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McCulloch-Pitts model Y=1 if W1X1+W2X2+W3X3 T Y=0 if W1X1+W2X2+W3X3

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Logic functions - OR X1 X2 1 1 1 Y Y = X1 OR X2

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Logic functions - AND X1 X2 1 1 2 Y Y = X1 AND X2

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Logic functions - NOT X 0 Y Y = NOT X

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McCulloch-Pitts model X1 X2 X3 W1 W2 W3 T Y Y=1 if W1X1+W2X2+W3X3 T Y=0 if W1X1+W2X2+W3X3

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Introduce the bias Take the threshold over to the other side of the equation and replace it with a weight W0 which equals -T, and include a constant input X0 which equals 1.

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Introduce the bias Y=1 if W1X1+W2X2+W3X3 - T 0 Y=0 if W1X1+W2X2+W3X3 -T <0

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Introduce the bias Lets just use weights – replace T with a ‘fake’ input ‘fake’ is always 1.

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Introduce the bias Y=1 if W1X1+W2X2+W3X3 +W0X0 0 Y=0 if W1X1+W2X2+W3X3 +W0X0 <0

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Short-hand notation Instead of writing all the terms in the summation, replace with a Greek sigma Σ Y=1 if W1X1+W2X2+W3X3 +W0X0 0 Y=0 if W1X1+W2X2+W3X3 +W0X0 <0 becomes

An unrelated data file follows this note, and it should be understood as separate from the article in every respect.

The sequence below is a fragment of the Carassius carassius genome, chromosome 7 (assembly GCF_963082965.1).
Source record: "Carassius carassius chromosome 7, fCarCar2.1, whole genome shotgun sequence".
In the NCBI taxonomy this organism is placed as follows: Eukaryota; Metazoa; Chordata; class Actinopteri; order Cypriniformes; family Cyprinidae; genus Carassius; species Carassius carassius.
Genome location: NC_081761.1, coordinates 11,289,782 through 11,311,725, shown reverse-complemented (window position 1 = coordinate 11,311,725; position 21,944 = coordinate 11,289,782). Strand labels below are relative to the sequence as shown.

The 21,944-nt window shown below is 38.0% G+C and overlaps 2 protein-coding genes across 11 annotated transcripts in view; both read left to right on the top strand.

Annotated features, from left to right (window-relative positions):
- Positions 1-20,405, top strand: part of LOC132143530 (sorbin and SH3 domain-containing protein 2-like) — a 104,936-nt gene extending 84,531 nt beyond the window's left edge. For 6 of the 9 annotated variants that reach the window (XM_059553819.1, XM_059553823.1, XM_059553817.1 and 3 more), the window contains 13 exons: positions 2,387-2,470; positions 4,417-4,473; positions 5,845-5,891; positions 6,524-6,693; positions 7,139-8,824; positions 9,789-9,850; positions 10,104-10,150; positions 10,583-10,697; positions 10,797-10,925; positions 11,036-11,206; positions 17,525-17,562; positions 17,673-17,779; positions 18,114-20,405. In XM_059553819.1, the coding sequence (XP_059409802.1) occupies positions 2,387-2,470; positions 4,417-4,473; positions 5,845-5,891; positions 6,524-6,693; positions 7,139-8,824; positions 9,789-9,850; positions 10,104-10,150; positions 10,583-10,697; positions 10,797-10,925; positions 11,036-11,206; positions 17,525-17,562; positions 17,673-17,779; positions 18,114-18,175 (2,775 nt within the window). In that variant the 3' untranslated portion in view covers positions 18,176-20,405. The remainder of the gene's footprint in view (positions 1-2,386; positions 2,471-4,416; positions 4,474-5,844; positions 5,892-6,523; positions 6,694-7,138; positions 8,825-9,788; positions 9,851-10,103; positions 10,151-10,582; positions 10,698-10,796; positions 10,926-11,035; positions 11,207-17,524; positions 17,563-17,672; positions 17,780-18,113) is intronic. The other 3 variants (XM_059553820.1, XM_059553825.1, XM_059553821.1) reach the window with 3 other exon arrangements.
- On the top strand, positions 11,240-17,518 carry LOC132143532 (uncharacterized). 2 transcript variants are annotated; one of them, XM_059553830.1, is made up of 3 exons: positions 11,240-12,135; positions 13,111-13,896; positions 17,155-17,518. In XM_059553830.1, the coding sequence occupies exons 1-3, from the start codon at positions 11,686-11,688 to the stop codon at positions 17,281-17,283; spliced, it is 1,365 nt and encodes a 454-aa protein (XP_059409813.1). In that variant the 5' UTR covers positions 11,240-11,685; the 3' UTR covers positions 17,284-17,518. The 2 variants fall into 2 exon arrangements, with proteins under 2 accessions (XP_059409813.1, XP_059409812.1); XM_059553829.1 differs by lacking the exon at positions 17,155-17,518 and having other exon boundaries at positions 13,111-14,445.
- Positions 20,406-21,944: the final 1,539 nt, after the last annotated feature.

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Logic functions - OR X1 X2 1 1 Y Y = X1 OR X2 X0

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Logic functions - AND X1 X2 1 1 Y Y = X1 AND X2 X0 -2

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Logic functions - NOT X1 Y Y = NOT X1 X0 0

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The weighted sum The weighted sum, Σ WiXi is called the “net” sum. Net = Σ WiXi y=1 if net 0 y=0 if net < 0

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Multi-layered perceptron Feedback network Train by passing error backwards Input-hidden-output layers Most common

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Multi-layered perceptron (Taken from Picton 2004) Input layer Hidden layer Output layer